Can Twitter Bring Mexico's Young Voters to the Polls?


Candidates in Mexico's presidential race are trying to reach out to young people, who make up a growing portion of the electorate.


Supporters of Enrique Peña Nieto take pictures of the candidate at a campaign event on April 10 in Oaxaca. Reuters.

In late March in Mexico City, a few hundred members of Youth Action, the junior wing of the country's right-of-center PAN party, packed into the campaign house, a posh residence that is located a few blocks away from the city's main bull-fighting ring. The Youth Action members jostled for space in front of the stage, waiting to celebrate the official launch of Josefina Vazquez Mota's presidential campaign. Josefina, who trails behind her rival from the Institutional Revolutionary Party, the PRI, the party that ruled Mexico as an autocracy for 71 years, is relying on the youth wing of her party to rally young voters. Analysts say that as Mexico's ballooning young population comes of voting age, the country's politics will be increasingly defined by the political will of the youth. Unlike the graying societies in China, Italy and many other countries in Europe, more than half of Mexico's population is under the age of 29. Many young people are going to vote for the first time in Mexico's July 2012 election.  So it's not surprising that all of the major parties are now actively courting young voters.

Young voters in Mexico are an educated, urban, and technologically savvy group. They are also more likely than their parents to be independent, not affiliated with any political party. So, all the main candidates in Mexico's election are turning to social media, mostly Facebook and Twitter, in an attempt to reach out directly to the youngest segment of voters. The major parties are also seeking to recruit young members and win their loyalty through youth focused political action groups. Nobody is certain what effect the youth vote will have on the election.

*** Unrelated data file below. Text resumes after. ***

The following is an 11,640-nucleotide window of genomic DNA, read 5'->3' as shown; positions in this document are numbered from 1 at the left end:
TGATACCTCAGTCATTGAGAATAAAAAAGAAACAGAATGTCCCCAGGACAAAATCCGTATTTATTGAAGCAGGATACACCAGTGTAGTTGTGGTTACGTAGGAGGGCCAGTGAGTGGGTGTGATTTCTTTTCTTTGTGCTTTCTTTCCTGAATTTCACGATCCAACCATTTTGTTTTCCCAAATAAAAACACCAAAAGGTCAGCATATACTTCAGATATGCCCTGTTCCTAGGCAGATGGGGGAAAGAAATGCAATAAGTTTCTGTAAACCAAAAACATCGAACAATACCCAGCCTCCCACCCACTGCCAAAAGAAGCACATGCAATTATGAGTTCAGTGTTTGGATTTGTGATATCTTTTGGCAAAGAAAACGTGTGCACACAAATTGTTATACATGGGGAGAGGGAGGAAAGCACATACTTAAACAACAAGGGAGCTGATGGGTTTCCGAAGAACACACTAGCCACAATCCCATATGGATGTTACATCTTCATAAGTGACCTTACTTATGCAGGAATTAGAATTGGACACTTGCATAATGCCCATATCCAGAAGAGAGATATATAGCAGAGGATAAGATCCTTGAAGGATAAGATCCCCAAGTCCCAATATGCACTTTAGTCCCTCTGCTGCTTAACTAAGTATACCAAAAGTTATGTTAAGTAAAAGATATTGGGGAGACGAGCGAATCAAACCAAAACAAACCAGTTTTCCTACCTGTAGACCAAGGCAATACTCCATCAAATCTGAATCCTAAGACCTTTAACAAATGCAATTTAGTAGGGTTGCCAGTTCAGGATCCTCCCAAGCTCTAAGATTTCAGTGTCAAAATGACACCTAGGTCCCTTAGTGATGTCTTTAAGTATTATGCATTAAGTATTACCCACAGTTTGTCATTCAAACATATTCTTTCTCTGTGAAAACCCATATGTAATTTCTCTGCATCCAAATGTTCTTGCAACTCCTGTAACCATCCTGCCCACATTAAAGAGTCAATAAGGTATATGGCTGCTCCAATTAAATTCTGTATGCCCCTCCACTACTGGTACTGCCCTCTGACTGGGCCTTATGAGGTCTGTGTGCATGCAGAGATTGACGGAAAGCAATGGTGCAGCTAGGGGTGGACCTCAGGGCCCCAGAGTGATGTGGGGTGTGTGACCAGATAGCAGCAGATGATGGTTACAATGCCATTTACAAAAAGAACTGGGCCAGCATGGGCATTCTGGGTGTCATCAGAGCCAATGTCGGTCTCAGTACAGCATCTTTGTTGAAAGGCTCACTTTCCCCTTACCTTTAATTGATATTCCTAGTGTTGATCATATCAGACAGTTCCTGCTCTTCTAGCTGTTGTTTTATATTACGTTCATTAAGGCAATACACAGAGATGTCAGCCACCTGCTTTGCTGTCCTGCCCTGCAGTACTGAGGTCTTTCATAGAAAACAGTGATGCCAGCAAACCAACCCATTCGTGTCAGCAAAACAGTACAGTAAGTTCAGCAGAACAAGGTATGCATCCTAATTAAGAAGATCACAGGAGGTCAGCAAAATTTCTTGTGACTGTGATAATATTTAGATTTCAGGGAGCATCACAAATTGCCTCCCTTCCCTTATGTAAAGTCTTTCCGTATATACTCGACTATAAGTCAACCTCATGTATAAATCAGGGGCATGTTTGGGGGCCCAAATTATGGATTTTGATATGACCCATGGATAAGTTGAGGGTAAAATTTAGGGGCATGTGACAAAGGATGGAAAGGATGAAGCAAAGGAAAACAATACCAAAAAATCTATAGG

Throughout the campaign, young PAN activists have launched publicity campaigns using social media. In recent weeks, they hung skirts on famous statues in cities across the country, sharing photos of the spectacle on Facebook and Twitter. Jonathan Garcia, a 27 year old PAN activist who currently works as the PAN's National Youth Coordinator, explained "We're here to help Josefina win." 

Of course, the other main candidates in the race are also using social media as part of slick, image-based campaign strategies. Shannon O'Neil, a Mexico expert from the Council on Foreign Relations, explained, "Mexico right now is in the middle of a demographic bonus ... there are many more youth and young adults than retirees." Only 6 percent of Mexico's population is older than 65. More than a quarter of the country's population is between the ages of 15 and 29. "A significant part of the potential voting block has come of age in the last six years ... it is a demographic that is there for the candidates to capture," O'Neil said.

"We think that social networks are a way to create closeness with young people," Jonathan Garcia, the PAN's youth coordinator, said. Vazquez Mota has 603,000 followers on Twitter. Peña Nieto has 599,000. Andrés Manuel López Obrador (AMLO), the third candidate in the race has 423,000 followers. In the polls, however, Peña Nieto has more support than the other two candidates put together.